wiki:Antarjali Jatra/Mahayatra

Version 2 (modified by j, 5 years ago) (diff)

add notice

The latest version of this page moved to - Click here

Antarjali Jatra/Mahayatra?

aka The Voyage Beyond 1987 140’[B]/123’[H] col Bengali/Hindi? d/sc/c/m Gautam Ghose p Ravi Malik, Debashish Majumdar pc NFDC st Kamal Kumar Majumdar’s novel Antarjali Jatra (1960) lp Shatrughan Sinha, Promode Ganguly, Robi Ghosh, Mohan Agashe, Shampa Ghosh, Basanta Choudhury, Sajal Roy Choudhury, Kalyan Chatterjee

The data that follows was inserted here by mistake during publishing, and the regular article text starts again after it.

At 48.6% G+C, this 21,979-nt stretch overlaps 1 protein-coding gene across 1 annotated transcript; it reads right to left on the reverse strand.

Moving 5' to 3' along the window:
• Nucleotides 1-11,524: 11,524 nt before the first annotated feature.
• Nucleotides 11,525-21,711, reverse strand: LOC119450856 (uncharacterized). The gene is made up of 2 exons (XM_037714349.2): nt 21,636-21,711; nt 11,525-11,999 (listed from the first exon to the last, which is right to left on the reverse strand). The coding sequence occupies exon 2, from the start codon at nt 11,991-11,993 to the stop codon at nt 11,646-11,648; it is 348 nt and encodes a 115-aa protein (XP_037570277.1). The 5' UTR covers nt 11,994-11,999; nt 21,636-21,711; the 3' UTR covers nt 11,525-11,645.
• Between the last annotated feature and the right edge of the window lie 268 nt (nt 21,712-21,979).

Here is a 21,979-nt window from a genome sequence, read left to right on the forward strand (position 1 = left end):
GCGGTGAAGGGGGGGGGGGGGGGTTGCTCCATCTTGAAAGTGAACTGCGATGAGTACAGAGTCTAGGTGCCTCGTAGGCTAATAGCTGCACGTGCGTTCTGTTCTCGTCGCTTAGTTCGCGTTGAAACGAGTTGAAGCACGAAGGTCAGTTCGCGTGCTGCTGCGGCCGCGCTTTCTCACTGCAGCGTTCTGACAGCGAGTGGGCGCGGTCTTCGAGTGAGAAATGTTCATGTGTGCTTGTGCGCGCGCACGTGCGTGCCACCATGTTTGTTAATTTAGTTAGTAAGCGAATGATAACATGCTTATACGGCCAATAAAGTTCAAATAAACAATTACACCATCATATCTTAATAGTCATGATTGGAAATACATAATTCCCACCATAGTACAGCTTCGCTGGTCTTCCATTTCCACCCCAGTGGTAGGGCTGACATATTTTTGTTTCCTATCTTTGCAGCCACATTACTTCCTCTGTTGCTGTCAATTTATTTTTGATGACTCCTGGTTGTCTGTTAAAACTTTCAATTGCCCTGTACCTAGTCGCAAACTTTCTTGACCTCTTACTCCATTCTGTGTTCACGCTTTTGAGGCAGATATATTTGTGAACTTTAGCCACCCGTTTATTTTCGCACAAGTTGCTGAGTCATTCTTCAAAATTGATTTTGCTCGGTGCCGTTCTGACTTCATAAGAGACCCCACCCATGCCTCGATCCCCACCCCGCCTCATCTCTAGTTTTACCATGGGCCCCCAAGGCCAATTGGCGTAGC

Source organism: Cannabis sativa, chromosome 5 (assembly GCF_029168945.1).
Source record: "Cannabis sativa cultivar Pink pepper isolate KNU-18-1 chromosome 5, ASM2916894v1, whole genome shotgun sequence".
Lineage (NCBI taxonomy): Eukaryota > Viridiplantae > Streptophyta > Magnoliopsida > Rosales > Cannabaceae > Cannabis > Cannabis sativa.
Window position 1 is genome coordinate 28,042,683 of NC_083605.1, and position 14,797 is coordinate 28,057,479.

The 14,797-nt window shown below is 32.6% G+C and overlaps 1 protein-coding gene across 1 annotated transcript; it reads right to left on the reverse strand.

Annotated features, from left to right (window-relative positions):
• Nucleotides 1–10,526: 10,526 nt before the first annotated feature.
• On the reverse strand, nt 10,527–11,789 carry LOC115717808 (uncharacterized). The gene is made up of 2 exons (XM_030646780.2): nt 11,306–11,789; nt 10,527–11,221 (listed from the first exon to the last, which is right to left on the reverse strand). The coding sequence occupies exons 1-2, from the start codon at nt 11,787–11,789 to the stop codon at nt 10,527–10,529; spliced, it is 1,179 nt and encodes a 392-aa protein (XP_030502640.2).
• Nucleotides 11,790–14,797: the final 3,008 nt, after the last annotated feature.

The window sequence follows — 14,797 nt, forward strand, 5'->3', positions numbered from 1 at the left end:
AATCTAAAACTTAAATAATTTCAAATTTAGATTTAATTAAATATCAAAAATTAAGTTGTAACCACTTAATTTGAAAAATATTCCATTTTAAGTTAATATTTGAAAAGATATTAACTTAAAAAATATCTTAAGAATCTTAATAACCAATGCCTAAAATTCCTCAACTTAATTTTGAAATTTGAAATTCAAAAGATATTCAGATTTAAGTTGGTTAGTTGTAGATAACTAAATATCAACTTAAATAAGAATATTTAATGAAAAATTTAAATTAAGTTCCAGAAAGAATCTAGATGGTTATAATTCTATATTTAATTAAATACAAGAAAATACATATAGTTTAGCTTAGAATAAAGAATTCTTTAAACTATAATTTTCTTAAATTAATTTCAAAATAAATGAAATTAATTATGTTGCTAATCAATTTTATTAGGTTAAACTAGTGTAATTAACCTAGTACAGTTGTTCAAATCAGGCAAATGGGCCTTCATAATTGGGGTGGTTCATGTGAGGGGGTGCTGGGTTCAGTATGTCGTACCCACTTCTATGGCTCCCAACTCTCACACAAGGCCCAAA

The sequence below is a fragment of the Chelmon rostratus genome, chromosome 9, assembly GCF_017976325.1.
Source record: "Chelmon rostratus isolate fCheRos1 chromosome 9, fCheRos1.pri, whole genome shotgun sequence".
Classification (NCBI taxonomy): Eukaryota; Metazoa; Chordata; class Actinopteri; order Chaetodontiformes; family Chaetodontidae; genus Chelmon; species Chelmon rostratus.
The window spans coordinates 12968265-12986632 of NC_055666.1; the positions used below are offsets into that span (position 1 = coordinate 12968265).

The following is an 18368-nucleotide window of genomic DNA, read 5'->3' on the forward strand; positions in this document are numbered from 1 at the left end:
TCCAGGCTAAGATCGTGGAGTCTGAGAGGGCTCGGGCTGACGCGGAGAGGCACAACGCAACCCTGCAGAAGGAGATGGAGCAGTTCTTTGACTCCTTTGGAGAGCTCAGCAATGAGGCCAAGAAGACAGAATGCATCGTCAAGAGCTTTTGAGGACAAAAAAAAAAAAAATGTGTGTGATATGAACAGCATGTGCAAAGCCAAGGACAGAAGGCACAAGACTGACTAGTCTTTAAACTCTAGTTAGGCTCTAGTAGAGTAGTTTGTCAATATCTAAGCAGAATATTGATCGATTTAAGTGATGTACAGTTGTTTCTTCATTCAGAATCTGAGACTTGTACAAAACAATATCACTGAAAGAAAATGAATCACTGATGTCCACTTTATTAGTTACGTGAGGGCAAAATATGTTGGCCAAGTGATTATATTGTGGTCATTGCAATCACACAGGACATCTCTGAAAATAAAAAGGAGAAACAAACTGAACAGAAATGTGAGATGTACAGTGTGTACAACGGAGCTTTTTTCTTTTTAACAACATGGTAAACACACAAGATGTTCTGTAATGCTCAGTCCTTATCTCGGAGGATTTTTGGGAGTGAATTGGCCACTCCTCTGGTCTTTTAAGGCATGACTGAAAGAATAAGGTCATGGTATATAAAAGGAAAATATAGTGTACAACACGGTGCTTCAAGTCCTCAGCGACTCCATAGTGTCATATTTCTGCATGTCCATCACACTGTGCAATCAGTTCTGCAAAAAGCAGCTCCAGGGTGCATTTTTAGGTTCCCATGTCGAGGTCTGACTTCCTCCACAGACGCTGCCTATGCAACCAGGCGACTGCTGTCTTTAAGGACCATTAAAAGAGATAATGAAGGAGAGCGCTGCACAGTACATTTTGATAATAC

In 1829, in the context of various reform movements associated with Raja Rammohan Roy, sati (the widow immolating herself on her husband’s funeral pyre) was outlawed by the British. The film, based on the noted Bengali writer Kamal Kumar Majumdar’s best-known fiction, is set after that date and addresses the cruelty of a patriarchal practice which continues even today. The Brahmin Seetaram (Ganguly) is dying and an astrologer (Robi Ghosh) assures the dying man and his relatives of finding happiness after death on condition that his wife commits sati on his death. The villagers defy the law and persuade an impoverished Brahmin (Choudhury) to marry his daughter Yashobati (Shampa Ghosh) to the dying man so that she may commit Sati. The only dissident is Baiju (Sinha), a drunken Untouchable who tends to the cremation grounds. Baiju persuades Yashobati to flee. In the end, on a moonlit night, Baiju tries to kill old Seetaram. The superstitious Yashobati tries to prevent the deed and the two struggle on the muddy banks of the Ganges. The struggle changes into lovemaking but the river in spate eventually carries away both Seetaram and Yashobati. The film’s end sums up a major controversy surrounding Ghosh’s filming of a difficult text. Yashobati’s death, which in effect constitutes the act of sati, is shown as a combination of accident and desire, further contrasting her ‘holy’ condition with Baiju’s traditionless bestialism. Much of this is revealed in the original novel through broken syntax, interior monologue and a dense, graphic style of disjointed phrases, from which Ghosh assembled something like a coherent story. Gayatri Chakravorty Spivak (1992) contrasts the book with the film, suggesting that Majumdar’s novel ‘takes as understood a fully formed ideological subject (and thus) a question that can only be asked by us, as Hindus, of ourselves. This text is exactly not for the outsider who wants to enter with nothing but general knowledge, to have her ignorance sanctioned’. The film, on the other hand, ‘shatters this project by staging the burning ghat as a realistic referent carrying a realistic amount of local colour, a stage for a broadly conceived psychodrama played out by easily grasped stock characters.’ She accuses the film of being ‘an abdication of the responsibility of the national artist, trafficking in national identity (in the name of woman) for international consumption’. Ghosh used another, and equally difficult, literary text for his next film Padma Nadir Majhi (1992), this time by Manik Bandyopadhyay.